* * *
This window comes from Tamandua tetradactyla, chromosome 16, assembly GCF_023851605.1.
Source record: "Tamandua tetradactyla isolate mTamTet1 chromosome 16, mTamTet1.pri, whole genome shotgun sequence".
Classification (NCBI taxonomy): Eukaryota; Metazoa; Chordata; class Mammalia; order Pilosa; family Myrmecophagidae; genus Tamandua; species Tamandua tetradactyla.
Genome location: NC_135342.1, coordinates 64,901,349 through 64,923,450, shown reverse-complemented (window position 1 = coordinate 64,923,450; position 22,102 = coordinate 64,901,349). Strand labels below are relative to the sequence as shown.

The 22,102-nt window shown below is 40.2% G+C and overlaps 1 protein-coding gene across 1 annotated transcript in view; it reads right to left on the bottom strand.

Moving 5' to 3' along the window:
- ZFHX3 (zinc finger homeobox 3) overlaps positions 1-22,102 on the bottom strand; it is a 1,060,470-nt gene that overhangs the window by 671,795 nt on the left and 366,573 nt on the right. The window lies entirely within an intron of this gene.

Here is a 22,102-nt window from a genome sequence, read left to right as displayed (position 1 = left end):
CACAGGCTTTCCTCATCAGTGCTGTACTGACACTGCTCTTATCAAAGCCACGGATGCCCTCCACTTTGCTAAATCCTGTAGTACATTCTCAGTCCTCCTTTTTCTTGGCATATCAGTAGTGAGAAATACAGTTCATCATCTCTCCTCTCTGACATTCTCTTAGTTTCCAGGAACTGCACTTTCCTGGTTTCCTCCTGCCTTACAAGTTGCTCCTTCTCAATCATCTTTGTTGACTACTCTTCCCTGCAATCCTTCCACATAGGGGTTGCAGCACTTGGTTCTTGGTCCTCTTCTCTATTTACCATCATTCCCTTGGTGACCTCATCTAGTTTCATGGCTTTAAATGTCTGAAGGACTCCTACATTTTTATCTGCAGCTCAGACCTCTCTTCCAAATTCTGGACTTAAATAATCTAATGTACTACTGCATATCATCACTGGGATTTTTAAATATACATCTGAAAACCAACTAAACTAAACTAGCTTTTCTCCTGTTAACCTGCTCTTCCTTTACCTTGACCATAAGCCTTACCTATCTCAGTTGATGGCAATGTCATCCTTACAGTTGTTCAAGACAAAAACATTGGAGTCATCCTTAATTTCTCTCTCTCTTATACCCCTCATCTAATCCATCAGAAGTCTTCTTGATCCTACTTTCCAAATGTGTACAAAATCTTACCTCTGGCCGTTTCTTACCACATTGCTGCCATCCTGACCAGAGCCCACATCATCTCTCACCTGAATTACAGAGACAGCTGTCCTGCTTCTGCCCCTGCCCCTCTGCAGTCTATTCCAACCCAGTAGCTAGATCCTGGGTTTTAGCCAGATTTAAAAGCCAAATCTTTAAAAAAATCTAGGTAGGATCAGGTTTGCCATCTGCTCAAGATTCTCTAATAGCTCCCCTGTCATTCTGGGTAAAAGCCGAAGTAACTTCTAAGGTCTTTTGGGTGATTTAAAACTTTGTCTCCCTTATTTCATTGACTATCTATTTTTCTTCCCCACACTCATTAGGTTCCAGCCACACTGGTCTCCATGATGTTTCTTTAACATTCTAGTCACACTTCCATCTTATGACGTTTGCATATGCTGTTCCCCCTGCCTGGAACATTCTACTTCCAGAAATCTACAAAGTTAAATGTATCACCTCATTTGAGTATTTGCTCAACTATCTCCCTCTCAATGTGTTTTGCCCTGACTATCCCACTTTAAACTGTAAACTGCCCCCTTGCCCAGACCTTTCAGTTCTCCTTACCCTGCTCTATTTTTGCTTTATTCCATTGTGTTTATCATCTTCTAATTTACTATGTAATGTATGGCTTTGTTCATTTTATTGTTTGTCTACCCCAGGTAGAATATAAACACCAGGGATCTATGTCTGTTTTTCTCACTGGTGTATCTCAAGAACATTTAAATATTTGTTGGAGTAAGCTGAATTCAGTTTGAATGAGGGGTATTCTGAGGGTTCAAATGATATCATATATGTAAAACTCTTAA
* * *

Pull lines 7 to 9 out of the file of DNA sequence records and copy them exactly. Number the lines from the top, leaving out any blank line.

- ZFHX3 (zinc finger homeobox 3) overlaps positions 1-22,102 on the bottom strand; it is a 1,060,470-nt gene that overhangs the window by 671,795 nt on the left and 366,573 nt on the right. The window lies entirely within an intron of this gene.

Here is a 22,102-nt window from a genome sequence, read left to right as displayed (position 1 = left end):
CACAGGCTTTCCTCATCAGTGCTGTACTGACACTGCTCTTATCAAAGCCACGGATGCCCTCCACTTTGCTAAATCCTGTAGTACATTCTCAGTCCTCCTTTTTCTTGGCATATCAGTAGTGAGAAATACAGTTCATCATCTCTCCTCTCTGACATTCTCTTAGTTTCCAGGAACTGCACTTTCCTGGTTTCCTCCTGCCTTACAAGTTGCTCCTTCTCAATCATCTTTGTTGACTACTCTTCCCTGCAATCCTTCCACATAGGGGTTGCAGCACTTGGTTCTTGGTCCTCTTCTCTATTTACCATCATTCCCTTGGTGACCTCATCTAGTTTCATGGCTTTAAATGTCTGAAGGACTCCTACATTTTTATCTGCAGCTCAGACCTCTCTTCCAAATTCTGGACTTAAATAATCTAATGTACTACTGCATATCATCACTGGGATTTTTAAATATACATCTGAAAACCAACTAAACTAAACTAGCTTTTCTCCTGTTAACCTGCTCTTCCTTTACCTTGACCATAAGCCTTACCTATCTCAGTTGATGGCAATGTCATCCTTACAGTTGTTCAAGACAAAAACATTGGAGTCATCCTTAATTTCTCTCTCTCTTATACCCCTCATCTAATCCATCAGAAGTCTTCTTGATCCTACTTTCCAAATGTGTACAAAATCTTACCTCTGGCCGTTTCTTACCACATTGCTGCCATCCTGACCAGAGCCCACATCATCTCTCACCTGAATTACAGAGACAGCTGTCCTGCTTCTGCCCCTGCCCCTCTGCAGTCTATTCCAACCCAGTAGCTAGATCCTGGGTTTTAGCCAGATTTAAAAGCCAAATCTTTAAAAAAATCTAGGTAGGATCAGGTTTGCCATCTGCTCAAGATTCTCTAATAGCTCCCCTGTCATTCTGGGTAAAAGCCGAAGTAACTTCTAAGGTCTTTTGGGTGATTTAAAACTTTGTCTCCCTTATTTCATTGACTATCTATTTTTCTTCCCCACACTCATTAGGTTCCAGCCACACTGGTCTCCATGATGTTTCTTTAACATTCTAGTCACACTTCCATCTTATGACGTTTGCATATGCTGTTCCCCCTGCCTGGAACATTCTACTTCCAGAAATCTACAAAGTTAAATGTATCACCTCATTTGAGTATTTGCTCAACTATCTCCCTCTCAATGTGTTTTGCCCTGACTATCCCACTTTAAACTGTAAACTGCCCCCTTGCCCAGACCTTTCAGTTCTCCTTACCCTGCTCTATTTTTGCTTTATTCCATTGTGTTTATCATCTTCTAATTTACTATGTAATGTATGGCTTTGTTCATTTTATTGTTTGTCTACCCCAGGTAGAATATAAACACCAGGGATCTATGTCTGTTTTTCTCACTGGTGTATCTCAAGAACATTTAAATATTTGTTGGAGTAAGCTGAATTCAGTTTGAATGAGGGGTATTCTGAGGGTTCAAATGATATCATATATGTAAAACTCTTAA